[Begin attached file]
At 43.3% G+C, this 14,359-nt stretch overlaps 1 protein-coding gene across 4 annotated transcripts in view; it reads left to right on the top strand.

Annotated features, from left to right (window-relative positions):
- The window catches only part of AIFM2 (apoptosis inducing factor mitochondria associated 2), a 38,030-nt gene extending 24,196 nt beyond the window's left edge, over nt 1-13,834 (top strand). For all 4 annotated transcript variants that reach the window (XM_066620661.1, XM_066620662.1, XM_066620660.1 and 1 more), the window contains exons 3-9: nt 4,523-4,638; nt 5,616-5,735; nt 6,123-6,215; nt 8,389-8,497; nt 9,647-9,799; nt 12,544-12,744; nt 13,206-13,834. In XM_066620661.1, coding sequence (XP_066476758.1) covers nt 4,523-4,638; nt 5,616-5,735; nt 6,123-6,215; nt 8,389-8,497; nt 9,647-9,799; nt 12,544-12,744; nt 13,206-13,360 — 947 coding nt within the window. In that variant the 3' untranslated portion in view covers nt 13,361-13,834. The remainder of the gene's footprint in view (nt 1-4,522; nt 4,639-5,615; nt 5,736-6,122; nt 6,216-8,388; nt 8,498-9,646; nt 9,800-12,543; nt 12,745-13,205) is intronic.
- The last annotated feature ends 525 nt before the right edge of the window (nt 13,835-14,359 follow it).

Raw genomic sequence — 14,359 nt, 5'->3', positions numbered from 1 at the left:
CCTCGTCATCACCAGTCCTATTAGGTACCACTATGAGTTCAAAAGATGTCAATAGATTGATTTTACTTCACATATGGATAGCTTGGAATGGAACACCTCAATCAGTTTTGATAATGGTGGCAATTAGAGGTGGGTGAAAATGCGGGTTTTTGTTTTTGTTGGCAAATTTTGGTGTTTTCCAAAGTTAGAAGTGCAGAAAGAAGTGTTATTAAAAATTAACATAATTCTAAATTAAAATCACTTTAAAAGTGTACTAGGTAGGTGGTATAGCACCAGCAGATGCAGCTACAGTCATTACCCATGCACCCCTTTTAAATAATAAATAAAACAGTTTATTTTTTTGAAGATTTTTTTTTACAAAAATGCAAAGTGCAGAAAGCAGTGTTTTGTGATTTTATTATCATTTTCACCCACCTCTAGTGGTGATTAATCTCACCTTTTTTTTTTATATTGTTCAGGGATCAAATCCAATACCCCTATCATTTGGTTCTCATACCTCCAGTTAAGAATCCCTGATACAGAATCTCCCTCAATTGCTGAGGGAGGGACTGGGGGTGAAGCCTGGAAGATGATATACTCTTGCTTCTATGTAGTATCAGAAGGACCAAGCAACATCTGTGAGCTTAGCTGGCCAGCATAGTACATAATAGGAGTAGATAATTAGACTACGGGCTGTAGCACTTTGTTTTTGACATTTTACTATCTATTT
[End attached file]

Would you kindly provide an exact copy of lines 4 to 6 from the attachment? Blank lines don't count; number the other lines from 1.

- The last annotated feature ends 525 nt before the right edge of the window (nt 13,835-14,359 follow it).

Raw genomic sequence — 14,359 nt, 5'->3', positions numbered from 1 at the left:
CCTCGTCATCACCAGTCCTATTAGGTACCACTATGAGTTCAAAAGATGTCAATAGATTGATTTTACTTCACATATGGATAGCTTGGAATGGAACACCTCAATCAGTTTTGATAATGGTGGCAATTAGAGGTGGGTGAAAATGCGGGTTTTTGTTTTTGTTGGCAAATTTTGGTGTTTTCCAAAGTTAGAAGTGCAGAAAGAAGTGTTATTAAAAATTAACATAATTCTAAATTAAAATCACTTTAAAAGTGTACTAGGTAGGTGGTATAGCACCAGCAGATGCAGCTACAGTCATTACCCATGCACCCCTTTTAAATAATAAATAAAACAGTTTATTTTTTTGAAGATTTTTTTTTACAAAAATGCAAAGTGCAGAAAGCAGTGTTTTGTGATTTTATTATCATTTTCACCCACCTCTAGTGGTGATTAATCTCACCTTTTTTTTTTATATTGTTCAGGGATCAAATCCAATACCCCTATCATTTGGTTCTCATACCTCCAGTTAAGAATCCCTGATACAGAATCTCCCTCAATTGCTGAGGGAGGGACTGGGGGTGAAGCCTGGAAGATGATATACTCTTGCTTCTATGTAGTATCAGAAGGACCAAGCAACATCTGTGAGCTTAGCTGGCCAGCATAGTACATAATAGGAGTAGATAATTAGACTACGGGCTGTAGCACTTTGTTTTTGACATTTTACTATCTATTT